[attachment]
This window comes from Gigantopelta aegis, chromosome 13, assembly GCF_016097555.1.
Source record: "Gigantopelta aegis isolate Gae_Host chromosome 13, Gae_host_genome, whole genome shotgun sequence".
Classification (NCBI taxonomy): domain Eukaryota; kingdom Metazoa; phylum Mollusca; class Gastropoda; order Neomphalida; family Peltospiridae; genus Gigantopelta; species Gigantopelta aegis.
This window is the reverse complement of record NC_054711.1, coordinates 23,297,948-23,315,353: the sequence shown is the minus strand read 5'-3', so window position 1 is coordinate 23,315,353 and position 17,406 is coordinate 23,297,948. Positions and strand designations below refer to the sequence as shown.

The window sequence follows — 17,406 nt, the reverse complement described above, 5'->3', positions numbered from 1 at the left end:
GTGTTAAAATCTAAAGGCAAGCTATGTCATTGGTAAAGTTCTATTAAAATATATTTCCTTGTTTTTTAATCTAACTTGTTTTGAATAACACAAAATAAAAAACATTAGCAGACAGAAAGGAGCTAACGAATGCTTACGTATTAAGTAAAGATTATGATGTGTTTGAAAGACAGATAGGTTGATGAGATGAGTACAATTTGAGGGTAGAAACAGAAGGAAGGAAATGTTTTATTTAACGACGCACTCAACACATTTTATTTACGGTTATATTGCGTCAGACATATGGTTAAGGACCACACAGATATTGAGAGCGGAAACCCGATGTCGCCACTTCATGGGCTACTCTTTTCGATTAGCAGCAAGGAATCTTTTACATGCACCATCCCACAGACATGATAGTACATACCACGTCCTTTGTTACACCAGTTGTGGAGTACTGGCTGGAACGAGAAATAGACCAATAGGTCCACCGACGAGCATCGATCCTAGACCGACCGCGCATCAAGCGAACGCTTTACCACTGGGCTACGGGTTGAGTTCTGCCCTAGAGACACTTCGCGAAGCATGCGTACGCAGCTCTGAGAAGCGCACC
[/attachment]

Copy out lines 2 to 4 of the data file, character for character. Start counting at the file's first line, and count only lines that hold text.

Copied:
Source record: "Gigantopelta aegis isolate Gae_Host chromosome 13, Gae_host_genome, whole genome shotgun sequence".
Classification (NCBI taxonomy): domain Eukaryota; kingdom Metazoa; phylum Mollusca; class Gastropoda; order Neomphalida; family Peltospiridae; genus Gigantopelta; species Gigantopelta aegis.
This window is the reverse complement of record NC_054711.1, coordinates 23,297,948-23,315,353: the sequence shown is the minus strand read 5'-3', so window position 1 is coordinate 23,315,353 and position 17,406 is coordinate 23,297,948. Positions and strand designations below refer to the sequence as shown.